tenpastmidnight blog

Making hay while the sun shines

Web developer != Systems guru

There's a common misconception that web developers also know everything about PCs and other computers. It's understandable, we tend to know more about the way things run than most people, and are the sort of people who look after their own PCs, and have probably built one or two in the past.

However, like lots of developers, I avoid trying to run the server the website I program run on. Systems administration is a whole other art, and I'm happy to leave that up to the experts. One of my clients is having trouble with their MySQL server at the moment, and although I'm frustrated because it's not working, I'm happy that it's not my problem to find out what the heck is wrong with it and try to keep the thing running. Although it's my responsibility not to run anything that's going to cause the server to crash, it's a completely different skill to keep servers running 24 hours a day, every day of the year.

Fortunately, I know the systems guys who look after the servers on most of the sites I'm heavily involved with. Paul runs the server with all my personal projects on, including my work site and The Farm, which we're both part of. Another Paul runs WPC, and although I've only talked to him by e-mail, David knows him well, and Olly (who I'm sure has a site, but I can't remember the address) looks after the servers where several of my client's sites and my much neglected tenpastmidnight site lives.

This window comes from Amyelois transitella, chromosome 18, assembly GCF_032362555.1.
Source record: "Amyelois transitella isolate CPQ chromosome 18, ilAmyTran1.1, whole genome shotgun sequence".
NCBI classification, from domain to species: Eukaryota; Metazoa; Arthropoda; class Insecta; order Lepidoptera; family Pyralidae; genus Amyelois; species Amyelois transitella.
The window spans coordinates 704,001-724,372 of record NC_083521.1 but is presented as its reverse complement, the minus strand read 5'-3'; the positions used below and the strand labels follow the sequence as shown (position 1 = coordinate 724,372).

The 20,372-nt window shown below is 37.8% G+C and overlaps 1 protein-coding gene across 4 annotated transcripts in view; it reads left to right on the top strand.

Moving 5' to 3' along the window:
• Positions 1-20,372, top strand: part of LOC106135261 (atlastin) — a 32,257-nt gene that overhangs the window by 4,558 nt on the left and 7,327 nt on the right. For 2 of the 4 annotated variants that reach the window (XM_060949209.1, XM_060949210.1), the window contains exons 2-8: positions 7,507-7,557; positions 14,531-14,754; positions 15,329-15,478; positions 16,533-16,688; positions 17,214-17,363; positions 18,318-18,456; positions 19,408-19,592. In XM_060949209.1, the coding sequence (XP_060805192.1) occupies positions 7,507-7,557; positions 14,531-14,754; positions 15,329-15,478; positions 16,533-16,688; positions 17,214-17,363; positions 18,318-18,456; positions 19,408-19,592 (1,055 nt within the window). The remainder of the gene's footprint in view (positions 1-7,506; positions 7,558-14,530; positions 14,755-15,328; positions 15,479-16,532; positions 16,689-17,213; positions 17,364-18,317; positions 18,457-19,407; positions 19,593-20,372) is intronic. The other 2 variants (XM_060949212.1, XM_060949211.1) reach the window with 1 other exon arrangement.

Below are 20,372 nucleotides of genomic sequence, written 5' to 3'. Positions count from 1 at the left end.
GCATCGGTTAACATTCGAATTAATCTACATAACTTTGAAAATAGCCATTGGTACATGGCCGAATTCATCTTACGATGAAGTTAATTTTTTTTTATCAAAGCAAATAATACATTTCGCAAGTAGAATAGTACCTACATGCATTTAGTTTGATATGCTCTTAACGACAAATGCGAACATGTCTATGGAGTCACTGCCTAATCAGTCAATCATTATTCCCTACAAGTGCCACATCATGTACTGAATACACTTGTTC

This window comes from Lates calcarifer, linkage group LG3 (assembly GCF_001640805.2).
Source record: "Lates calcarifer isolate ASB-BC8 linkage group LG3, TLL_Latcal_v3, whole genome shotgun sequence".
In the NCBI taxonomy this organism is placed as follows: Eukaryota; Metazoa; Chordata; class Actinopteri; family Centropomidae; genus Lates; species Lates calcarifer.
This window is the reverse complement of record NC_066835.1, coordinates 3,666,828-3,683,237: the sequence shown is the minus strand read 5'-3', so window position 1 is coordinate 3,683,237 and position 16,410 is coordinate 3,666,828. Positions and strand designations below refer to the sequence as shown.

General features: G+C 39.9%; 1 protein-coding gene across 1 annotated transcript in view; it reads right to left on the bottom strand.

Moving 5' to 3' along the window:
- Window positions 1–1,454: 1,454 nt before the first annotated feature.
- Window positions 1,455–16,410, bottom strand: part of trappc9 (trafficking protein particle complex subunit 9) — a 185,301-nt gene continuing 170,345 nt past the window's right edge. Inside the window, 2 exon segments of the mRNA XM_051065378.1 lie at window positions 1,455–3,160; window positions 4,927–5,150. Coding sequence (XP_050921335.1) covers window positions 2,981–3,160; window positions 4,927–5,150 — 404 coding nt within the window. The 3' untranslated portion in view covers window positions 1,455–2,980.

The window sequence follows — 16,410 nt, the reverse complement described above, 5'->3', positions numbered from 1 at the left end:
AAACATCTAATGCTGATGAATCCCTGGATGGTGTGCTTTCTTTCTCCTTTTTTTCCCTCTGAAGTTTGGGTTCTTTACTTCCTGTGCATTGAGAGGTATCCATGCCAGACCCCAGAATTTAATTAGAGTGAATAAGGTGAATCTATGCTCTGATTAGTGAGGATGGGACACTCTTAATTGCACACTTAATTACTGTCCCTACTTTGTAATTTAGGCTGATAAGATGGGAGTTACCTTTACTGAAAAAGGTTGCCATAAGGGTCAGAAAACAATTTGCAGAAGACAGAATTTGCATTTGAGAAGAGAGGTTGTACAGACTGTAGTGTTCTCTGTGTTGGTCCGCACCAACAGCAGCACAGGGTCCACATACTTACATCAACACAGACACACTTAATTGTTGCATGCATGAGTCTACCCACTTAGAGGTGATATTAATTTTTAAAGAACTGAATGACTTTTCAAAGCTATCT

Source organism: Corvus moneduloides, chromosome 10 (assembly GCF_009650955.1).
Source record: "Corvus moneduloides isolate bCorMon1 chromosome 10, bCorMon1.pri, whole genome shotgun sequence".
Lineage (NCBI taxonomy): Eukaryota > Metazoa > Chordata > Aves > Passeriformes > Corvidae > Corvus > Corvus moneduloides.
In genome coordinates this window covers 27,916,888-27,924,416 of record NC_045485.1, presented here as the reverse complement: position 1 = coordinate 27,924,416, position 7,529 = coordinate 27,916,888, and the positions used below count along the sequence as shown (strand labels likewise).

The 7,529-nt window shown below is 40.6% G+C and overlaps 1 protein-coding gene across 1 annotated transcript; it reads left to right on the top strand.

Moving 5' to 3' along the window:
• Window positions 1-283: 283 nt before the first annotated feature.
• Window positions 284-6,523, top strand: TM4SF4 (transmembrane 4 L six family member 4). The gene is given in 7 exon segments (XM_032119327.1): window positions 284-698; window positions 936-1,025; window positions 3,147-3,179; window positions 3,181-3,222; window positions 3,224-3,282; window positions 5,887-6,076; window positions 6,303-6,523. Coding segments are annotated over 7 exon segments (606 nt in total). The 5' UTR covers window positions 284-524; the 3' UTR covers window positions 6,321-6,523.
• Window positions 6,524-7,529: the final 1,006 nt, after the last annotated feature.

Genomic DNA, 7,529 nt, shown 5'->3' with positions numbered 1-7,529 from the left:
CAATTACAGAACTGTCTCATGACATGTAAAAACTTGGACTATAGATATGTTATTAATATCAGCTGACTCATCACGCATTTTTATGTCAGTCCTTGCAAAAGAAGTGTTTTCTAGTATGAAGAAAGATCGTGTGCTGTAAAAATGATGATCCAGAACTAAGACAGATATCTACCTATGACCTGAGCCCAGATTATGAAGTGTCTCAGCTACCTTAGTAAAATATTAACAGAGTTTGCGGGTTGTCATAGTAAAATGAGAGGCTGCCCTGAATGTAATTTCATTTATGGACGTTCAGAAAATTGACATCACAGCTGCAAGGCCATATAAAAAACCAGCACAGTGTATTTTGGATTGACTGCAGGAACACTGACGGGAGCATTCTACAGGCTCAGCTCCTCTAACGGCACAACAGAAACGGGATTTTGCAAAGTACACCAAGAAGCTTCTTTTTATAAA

Several of the servers I use have had unusual glitches recently, although not as bad as the MySQL server I've been trying to use. A few days ago I had a bit of a panic when I realised TPM was down, and so were several other sites, one of which I needed to do a quick bit of work on. Then I remembered Olly had told me he was moving the servers. This wasn't moving the data, but physically moving the servers between offices. I hope he used his car (or borrowed a trolley from the nearby Somerfield) as I remember the servers being ruddy heavy when they arrived and taking two of us to lift, and the UPS made them feel light.

In all it could only have been 2-3 hours downtime, which surprised me as I expected it to take a lot longer as the IP addresses were moving at the same time. This is exactly why I'd rather have good systems people - they know how to swap this stuff over easily without any long problems, or having to re-set DNS to new IPs, which would have been a real pain.

(I should mention Paul no. 1 is also a web developer, which confuses the matter more - it's not that web developers can't also be good sysadmins, it's just that usually we aren't.)
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